New study throws light on public attitude to fracking
A new report shows that public attitudes to fracking are, at least to an extent, predictable based on certain factors like gender, age, political persuasion, and environmental values. Lead author Professor Lorraine Whitmarsh from Cardiff University and the Tyndall Centre says “This is the first UK experimental survey of public perceptions of shale gas fracking. We find the public is very uncertain about the technology and about the government’s ability to adequately regulate shale gas.”
Some of the findings are unsurprising – For example Conservatives tend to support shale gas whereas those towards the left are more inclined to oppose it. What is interesting is the extent of the differences between support and opposition in some key areas.
Within the report there is a table showing responses to 13 key questions. Below we have reorganised the questions into two groups to be able to understand them better and aggregated the “Strongly Agree” and “Agree” and “Strongly Disagree” and “Disagree” total into totals for each.
The first group are questions which might be taken to imply opposition to fracking
It is clear from this chart that the public are aware of and concerned by the risks posed by fracking and are concerned that allowing the fracking industry to go ahead in the UK may have negative implications as regards climate change. People appear concerned enough though that, even if it goes ahead, a large percentage will still make changes to their own behaviour to help tackle climate change.
Turning to the questions which gave respondents the opportunity to support fracking
Unsurprisingly a majority can see that an indigenous source of energy would reduce reliance on foreign sources. More surprisingly given the shaky economic basis of shale more people see it as a reliable source of energy than otherwise. From here though it all goes downhill for the frackers, with more people disagreeing that it will be a cheap energy source, reduce energy bills, be a clean energy, has sufficient regulation, or that the government can adequately regulate it. The discrepancy between the numbers of those agreeing and disagreeing on the regulation issues is particularly marked.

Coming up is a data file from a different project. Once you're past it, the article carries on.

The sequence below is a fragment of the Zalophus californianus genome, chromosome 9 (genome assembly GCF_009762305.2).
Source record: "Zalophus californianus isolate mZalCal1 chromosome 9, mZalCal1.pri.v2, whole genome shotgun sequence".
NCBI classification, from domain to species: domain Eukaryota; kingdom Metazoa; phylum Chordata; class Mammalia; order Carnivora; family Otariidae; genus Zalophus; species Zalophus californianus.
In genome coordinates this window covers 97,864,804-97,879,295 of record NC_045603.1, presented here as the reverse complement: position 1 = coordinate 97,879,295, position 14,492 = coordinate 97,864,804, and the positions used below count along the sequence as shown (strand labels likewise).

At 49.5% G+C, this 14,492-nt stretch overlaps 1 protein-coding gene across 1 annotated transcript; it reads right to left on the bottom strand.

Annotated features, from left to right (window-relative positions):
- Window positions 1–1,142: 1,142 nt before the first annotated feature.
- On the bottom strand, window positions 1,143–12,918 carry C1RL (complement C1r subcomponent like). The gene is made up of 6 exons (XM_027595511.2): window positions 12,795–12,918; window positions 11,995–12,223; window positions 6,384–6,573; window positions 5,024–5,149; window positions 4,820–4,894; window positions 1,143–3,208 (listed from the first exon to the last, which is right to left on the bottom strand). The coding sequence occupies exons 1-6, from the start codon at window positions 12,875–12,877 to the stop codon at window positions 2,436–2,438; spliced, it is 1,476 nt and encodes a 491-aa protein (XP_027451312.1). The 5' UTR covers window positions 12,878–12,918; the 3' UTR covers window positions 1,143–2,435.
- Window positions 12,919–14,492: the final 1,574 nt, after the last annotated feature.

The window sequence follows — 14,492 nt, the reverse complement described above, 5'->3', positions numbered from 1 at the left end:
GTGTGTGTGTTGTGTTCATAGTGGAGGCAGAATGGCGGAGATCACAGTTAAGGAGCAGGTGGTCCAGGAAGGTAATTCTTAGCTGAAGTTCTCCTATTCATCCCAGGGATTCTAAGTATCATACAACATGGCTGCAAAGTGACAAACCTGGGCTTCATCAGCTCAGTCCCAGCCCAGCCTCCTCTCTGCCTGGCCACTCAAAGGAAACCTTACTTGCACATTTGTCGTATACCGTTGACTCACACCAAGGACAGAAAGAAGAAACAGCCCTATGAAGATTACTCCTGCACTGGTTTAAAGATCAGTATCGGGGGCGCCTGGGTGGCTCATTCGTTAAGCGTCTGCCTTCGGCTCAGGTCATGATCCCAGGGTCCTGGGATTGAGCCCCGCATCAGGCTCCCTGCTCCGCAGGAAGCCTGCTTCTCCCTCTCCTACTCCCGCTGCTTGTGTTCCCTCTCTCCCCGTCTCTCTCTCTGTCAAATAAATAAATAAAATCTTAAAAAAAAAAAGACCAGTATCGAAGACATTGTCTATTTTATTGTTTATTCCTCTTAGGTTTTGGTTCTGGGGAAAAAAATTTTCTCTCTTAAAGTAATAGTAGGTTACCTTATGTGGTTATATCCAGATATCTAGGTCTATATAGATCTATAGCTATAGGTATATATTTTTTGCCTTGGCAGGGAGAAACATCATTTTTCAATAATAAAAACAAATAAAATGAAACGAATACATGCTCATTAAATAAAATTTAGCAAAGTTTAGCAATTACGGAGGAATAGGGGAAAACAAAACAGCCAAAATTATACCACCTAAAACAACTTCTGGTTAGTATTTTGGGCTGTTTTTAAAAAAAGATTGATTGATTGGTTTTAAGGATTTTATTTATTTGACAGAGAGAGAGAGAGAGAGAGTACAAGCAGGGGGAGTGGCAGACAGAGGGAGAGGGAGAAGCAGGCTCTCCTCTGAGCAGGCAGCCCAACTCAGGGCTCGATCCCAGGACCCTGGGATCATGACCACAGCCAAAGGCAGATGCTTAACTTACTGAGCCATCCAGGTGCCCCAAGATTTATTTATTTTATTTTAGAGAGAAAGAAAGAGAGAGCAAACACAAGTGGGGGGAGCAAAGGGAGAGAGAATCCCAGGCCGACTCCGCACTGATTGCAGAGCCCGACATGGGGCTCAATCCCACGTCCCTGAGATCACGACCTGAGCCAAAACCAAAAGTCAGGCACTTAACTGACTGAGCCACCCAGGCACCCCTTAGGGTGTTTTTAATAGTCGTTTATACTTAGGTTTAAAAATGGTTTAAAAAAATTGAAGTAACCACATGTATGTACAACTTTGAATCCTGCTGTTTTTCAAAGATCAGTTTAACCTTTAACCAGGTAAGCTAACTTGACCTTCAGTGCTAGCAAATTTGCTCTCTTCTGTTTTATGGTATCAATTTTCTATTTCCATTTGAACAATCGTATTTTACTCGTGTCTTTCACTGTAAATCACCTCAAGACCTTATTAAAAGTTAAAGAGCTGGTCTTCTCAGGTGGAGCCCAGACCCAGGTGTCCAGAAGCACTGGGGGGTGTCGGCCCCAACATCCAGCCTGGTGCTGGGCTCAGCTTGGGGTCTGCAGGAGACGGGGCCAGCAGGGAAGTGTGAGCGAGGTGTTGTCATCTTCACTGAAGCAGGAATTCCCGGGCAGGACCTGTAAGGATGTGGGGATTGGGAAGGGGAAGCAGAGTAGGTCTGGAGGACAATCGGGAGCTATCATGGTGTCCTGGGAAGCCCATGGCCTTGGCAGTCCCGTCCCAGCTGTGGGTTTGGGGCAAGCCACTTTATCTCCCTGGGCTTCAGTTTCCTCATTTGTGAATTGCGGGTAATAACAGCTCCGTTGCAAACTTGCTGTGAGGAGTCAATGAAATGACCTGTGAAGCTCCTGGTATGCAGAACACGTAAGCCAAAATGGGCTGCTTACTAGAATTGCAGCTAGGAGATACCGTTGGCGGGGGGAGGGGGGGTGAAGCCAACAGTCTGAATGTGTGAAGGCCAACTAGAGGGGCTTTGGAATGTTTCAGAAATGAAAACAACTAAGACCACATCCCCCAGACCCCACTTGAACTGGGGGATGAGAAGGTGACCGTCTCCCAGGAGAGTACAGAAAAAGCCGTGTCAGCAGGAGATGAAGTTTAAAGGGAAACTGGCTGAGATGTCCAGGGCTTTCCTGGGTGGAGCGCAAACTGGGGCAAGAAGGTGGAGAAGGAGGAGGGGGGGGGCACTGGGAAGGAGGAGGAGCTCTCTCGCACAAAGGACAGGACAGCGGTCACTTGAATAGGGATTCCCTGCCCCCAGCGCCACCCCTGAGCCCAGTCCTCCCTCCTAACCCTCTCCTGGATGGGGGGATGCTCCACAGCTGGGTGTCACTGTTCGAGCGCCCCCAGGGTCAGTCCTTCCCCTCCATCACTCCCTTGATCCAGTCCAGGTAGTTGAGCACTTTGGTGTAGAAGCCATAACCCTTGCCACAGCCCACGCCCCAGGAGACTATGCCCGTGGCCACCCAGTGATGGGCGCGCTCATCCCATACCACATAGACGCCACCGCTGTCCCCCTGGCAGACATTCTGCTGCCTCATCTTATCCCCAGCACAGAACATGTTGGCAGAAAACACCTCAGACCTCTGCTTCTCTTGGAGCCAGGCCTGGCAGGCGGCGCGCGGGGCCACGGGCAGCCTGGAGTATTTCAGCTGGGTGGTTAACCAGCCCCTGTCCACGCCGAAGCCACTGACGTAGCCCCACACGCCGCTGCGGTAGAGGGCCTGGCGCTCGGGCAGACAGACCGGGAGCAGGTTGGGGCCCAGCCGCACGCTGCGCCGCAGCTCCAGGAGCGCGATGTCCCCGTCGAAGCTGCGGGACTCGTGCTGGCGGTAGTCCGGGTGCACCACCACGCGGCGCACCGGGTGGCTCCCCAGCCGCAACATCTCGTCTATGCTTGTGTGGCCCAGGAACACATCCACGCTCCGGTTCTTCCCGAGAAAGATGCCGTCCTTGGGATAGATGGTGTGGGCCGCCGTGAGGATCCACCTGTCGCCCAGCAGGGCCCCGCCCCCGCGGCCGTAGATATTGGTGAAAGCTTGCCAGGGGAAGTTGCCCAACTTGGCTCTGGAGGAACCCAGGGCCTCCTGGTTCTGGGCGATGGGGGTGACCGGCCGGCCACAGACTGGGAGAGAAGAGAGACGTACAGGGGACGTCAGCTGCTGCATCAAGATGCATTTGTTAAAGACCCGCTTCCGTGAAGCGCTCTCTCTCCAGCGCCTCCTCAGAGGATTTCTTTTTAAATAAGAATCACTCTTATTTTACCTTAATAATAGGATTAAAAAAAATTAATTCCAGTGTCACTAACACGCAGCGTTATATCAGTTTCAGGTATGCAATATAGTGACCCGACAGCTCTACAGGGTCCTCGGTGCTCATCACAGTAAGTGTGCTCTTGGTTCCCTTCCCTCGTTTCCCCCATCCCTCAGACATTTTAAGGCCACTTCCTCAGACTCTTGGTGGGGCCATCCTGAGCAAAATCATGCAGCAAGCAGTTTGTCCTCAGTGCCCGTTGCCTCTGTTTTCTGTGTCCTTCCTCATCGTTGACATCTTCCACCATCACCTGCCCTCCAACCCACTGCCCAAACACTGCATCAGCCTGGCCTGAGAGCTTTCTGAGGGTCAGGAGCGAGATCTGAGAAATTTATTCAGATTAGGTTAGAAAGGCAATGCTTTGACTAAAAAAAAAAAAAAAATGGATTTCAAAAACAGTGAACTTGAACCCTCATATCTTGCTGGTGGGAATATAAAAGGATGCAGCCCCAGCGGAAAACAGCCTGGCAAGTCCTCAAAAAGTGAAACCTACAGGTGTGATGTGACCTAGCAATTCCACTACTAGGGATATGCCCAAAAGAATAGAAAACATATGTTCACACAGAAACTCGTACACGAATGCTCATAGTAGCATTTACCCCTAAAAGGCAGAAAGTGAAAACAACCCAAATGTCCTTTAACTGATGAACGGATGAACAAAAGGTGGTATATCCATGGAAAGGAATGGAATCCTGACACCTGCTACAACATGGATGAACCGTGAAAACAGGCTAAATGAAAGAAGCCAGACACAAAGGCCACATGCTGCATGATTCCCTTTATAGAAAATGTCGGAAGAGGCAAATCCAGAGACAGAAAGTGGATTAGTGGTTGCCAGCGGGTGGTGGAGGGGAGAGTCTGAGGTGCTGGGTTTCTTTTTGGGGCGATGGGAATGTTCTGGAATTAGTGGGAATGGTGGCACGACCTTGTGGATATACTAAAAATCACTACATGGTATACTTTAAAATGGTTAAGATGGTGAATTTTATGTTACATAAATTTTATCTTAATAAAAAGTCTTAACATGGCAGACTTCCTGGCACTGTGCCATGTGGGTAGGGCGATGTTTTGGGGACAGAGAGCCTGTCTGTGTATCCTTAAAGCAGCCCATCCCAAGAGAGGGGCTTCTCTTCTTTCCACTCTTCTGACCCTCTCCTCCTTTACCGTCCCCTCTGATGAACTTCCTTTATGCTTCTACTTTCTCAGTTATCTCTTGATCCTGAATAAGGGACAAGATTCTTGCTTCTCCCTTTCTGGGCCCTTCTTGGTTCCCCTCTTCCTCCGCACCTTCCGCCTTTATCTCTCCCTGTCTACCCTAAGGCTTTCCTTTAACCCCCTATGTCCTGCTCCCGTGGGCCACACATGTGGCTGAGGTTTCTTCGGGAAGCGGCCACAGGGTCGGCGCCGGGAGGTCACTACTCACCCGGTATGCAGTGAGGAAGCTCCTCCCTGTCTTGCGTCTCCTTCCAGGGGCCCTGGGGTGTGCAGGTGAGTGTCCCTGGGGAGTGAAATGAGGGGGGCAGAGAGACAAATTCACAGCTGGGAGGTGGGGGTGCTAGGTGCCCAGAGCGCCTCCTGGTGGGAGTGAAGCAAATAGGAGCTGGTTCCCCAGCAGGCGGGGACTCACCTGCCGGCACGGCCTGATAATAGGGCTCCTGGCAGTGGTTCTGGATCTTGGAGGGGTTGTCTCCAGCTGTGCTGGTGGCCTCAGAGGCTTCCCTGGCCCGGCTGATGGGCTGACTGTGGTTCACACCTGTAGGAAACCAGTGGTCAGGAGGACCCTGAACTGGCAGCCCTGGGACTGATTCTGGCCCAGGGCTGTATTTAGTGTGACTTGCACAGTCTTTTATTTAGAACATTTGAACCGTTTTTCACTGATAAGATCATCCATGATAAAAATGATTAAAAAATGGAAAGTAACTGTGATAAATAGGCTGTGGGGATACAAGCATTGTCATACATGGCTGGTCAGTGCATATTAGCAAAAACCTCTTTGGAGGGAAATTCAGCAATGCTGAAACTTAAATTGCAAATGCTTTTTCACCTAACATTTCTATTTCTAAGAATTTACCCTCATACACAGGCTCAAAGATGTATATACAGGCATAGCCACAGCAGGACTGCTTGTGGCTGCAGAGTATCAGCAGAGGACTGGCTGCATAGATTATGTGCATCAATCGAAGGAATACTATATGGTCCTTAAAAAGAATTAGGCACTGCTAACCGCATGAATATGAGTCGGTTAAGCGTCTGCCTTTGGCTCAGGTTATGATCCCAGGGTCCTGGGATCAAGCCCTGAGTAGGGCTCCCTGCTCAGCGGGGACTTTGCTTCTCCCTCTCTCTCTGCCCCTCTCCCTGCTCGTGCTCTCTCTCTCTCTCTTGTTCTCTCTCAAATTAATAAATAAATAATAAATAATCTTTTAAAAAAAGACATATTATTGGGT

Over 40% are either “somewhat unfavourable”or “very unfavourable” to Shale Gas as an energy source compared to about 20% being “very favourable” or “somewhat favourable”.
That elusive social licence to operate would appear to be as far away as ever.
The full report can be found here.
Note on the sample selection:
Participants (N = 1457) were drawn from a UK online market/social research panel. We sampled three regions: one where shale gas fracking has already commenced (Lancashire, focussed on Weeton, Elswick, Roseacre Wood, Preston New Road, Westby, Banks 4; 32%); one with potential for (but so far no exploitation of) shale gas fracking (South Wales, focussed on Pontrhydyfen, Cwmafan and Llandow; 34% 5); and one where there are no shale deposits (Mid/North Wales, including neighbouring English towns; 34%).
We would point out that we were surprised to read in the report the following statements
“One where shale gas fracking has already commenced (Lancashire, focussed on Weeton, Elswick, Roseacre Wood, Preston New Road, Westby, Banks ”
“Participants from Lancashire (i.e., where fracking has been ongoing for some years) rated shale gas as a more favourable energy source”
These gives a clear impression that familiarity with fracking engenders acceptance, which is not supported by the reality.
Whilst it is technically correct to say that shale gas fracking has” already commenced” in Lancashire, to suggest that “fracking has been ongoing for some years” is rather misleading.
There was a single well HVHF fracked into shale at Preeese Hall in 2011 which resulted in the famous earth tremors, and that is the only well ever to have been HVHF fracked into shale in the entire UK. Ever.
Cuadrilla claim that a well at Elswick was fracked in the 1990s, but that was a vertical well into a conventional reservoir (sandstone) used only about 180m3 of fluid compared to the 19,000 m3 of fluid that even the GWPF say is likely to be required for a typical horizontal HVHF fracked well into shale. DECC agree that this can’t be considered analogous to what is being proposed today for HVHF fracking. The ASA censured Cuadrilla for trying to use the Elswick well as an analog for what is being proposed. We think it is therefore safe to conclude that a more accurate statement might be “Participants from Lancashire (i.e., where one well was HVHF fracked 4 years ago) rated shale gas as a more favourable energy source”
We have pointed out that this is something that we think could be wrongly interpreted by uninformed readers and await a response from the lead author.